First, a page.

2013 NHL Team Worth

The Business of Hockey

Last week we reviewed the franchise value of the thirty NHL clubs in preparation for the latest report due from Forbes.  Currently the business of hockey is going through some difficult times with the NHL lockout that was imposed by League commissioner Gary Bettman on September 15, 2012.  The third lockout and fourth work stoppage in the past twenty years.  Billionaires fighting over the pie with millionaires.  Look for this standoff to be a long one. Too many issues to negotiate over means this lockout will last for quite some time.  There will be no NHL season in 2012-2013 just as there was not NHL season in 2004-2005.

So just how much money are NHL teams making?  Are the owners losing money?  There has been some discussion that perhaps the league should reduce the number of teams and remove some of the financially challenged teams, which many suggest is in the five to eight range.  The team worth of the top teams continues to improve perhaps at the expense of the poorest teams.

2013 NHL Team Worth

The valuation of the 30 NHL hockey clubs again depicts the Toronto Maple Leafs as the most valued franchise in the game with an estimated valuation of around one billion dollars.  This despite the team missing the NHL playoffs for seven consecutive seasons.  Here is a look at the valuations of the 30 NHL franchises for 2013.

Rank Team Current Value ($mil) 1-Yr Value Change (%)
1 Toronto Maple Leafs 1000 92
2 New York Rangers 750 48
3 Montreal Canadiens 575 29
4 Chicago Blackhawks 350 14
5 Boston Bruins 348 7
6 Detroit Red Wings 346 3
7 Vancouver Canucks 342 14
8 Philadelphia Flyers 336 16
9 Pittsburgh Penguins 288 9
10 Los Angeles Kings 276 19
11 Washington Capitals 250 11
12 Calgary Flames 245 11
13 Dallas Stars 240 4
14 Edmonton Oilers 225 6
15 San Jose Sharks 223 6
16 Ottawa Senators 220 9
17 Minnesota Wild 218 2
18 Colorado Avalanche 210 6
19 New Jersey Devils 205 13
20 Winnipeg Jets 200 22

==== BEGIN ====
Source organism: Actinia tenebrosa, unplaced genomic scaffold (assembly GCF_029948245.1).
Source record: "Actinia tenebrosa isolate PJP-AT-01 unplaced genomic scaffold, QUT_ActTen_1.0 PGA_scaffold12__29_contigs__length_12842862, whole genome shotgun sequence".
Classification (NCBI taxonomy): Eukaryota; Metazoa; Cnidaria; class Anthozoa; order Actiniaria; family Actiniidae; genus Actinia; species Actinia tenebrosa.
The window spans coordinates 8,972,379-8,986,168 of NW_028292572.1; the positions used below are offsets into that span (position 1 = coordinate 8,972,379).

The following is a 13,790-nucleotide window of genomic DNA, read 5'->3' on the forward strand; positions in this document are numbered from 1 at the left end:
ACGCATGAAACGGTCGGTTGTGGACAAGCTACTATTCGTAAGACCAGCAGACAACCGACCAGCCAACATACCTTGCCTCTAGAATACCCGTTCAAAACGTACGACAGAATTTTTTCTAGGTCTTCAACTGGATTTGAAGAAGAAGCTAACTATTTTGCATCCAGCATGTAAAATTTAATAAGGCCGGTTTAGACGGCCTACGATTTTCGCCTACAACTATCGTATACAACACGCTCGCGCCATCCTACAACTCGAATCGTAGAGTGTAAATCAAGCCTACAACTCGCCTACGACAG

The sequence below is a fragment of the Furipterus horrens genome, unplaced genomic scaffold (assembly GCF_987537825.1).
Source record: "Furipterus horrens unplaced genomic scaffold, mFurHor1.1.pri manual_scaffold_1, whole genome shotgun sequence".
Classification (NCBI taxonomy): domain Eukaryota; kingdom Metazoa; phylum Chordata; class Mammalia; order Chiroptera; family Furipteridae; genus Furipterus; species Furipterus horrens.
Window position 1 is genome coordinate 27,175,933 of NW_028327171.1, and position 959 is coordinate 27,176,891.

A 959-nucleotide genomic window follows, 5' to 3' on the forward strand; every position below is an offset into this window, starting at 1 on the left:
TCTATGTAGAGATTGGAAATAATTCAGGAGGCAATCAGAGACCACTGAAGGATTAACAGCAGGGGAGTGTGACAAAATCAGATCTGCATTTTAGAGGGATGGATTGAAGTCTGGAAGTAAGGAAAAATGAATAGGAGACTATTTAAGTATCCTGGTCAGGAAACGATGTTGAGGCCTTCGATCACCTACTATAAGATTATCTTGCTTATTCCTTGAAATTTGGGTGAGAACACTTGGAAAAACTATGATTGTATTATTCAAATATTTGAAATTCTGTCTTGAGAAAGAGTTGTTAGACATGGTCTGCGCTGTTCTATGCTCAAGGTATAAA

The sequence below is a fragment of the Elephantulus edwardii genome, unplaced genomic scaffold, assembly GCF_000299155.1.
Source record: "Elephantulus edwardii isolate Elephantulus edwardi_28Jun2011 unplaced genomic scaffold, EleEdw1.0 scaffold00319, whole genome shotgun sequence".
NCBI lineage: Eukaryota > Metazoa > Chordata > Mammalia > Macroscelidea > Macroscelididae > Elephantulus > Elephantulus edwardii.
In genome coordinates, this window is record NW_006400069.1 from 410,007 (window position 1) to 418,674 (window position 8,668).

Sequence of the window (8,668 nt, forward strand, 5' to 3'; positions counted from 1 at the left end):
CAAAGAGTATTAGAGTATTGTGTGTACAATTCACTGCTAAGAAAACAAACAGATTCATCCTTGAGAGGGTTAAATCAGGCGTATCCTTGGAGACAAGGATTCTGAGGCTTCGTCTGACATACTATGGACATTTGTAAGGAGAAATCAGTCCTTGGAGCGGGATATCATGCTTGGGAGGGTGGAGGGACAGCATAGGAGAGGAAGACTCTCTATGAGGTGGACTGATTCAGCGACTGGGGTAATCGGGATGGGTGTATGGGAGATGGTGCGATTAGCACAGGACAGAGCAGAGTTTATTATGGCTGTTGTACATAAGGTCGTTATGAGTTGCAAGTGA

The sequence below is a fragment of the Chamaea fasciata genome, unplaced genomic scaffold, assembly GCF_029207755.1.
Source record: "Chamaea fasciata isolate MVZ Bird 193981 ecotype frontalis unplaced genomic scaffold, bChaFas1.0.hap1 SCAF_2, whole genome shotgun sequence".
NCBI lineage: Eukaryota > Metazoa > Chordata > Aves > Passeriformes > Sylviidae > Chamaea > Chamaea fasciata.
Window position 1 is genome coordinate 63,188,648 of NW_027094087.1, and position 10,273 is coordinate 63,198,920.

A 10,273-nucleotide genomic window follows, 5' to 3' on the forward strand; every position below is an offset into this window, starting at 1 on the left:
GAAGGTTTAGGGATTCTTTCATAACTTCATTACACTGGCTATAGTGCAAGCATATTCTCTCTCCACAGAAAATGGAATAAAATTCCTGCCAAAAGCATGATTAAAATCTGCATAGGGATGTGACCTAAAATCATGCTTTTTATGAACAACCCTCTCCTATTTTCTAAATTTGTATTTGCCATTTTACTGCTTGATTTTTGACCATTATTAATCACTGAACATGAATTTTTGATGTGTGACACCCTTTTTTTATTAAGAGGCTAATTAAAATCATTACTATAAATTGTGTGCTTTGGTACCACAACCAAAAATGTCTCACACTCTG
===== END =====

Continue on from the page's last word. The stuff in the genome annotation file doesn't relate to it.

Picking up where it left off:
21 Anaheim Ducks 192 4
22 Buffalo Sabres 175 1
23 Tampa Bay Lightning 174 0
24 Florida Panthers 170 5
25 Nashville Predators 167 2
26 Carolina Hurricanes 162 -4
27 New York Islanders 155 4
28 Columbus Blue Jackets 145 -5
29 Phoenix Coyotes 134 0
30 St Louis Blues 130 -17

Forbes has been conducting these lists for over ten years now so while not entirely accurate you have to think that these valuations are somewhat reflective of the state of affairs in the NHL.

Here’s how the top 20 teams compare to one another:

2013 NHL Team Worth

According to reports:

  • four teams saw declines in value (Carolina Hurricanes, Columbus Blue Jackets and St. Louis Blues)
  • the value of the Toronto Maple Leafs nearly doubled since last year’s report
  • the Leafs, Rangers, Canadiens and Winnipeg Jets saw the largest Year Over Year Increase in value
  • all 7 of the Canadian teams are within the league’s top 20 most valued franchise (the Jets lead the league in merchandise sales last year propelling them in to 20th in terms of valuations.
  • the original six teams are worth an estimated $3.37 billion – so we get an idea of who is really running the league. (The other 24 teams have a combined value of $5.08 billion.
  • twelve of the NHL clubs suffered operating losses last year
  • the value of the Leafs is nearly equivalent to the combined value of Florida, Nashville, Carolina, the Islanders, Columbus, Phoenix and St. Louis.
  • Minnesota, Carolina and St. Louis saw the largest drop in rank since last year’s report each dropping three spots
  • the Winnipeg Jets saw the greatest increase improving four spots since last year’s report
  • the defending Stanley Cup Champion Los Angeles Kings saw their valuation increase by approximately $44 million since last November

Here is the sad thing about the current state of affairs.  The NHL had record profits last year and the League has now locked out their player so that the owners can “level-set” the allocation of revenues.  The damage being done by the NHL lockout this time is bound to be more sever than it was in 2004-05.  In the 78 days since the lockout has been underway, the League has:

  • damaged their brand (especially in weaker US based markets)
  • alienated hockey fans
  • created the third (fourth?) major work stoppage in league history and is still the only professional sports league to miss an entire season (this may make it two) due to a work stoppage.
  • is losing an estimated $15-20 million per day
  • forced the players to miss four pay-cheques
  • forced hundreds of NHLers to take jobs from other players in league’s across the globe
  • damaged the game possibly forever

Some say the business of hockey is pretty good.  Right the the business of hockey is ziltch.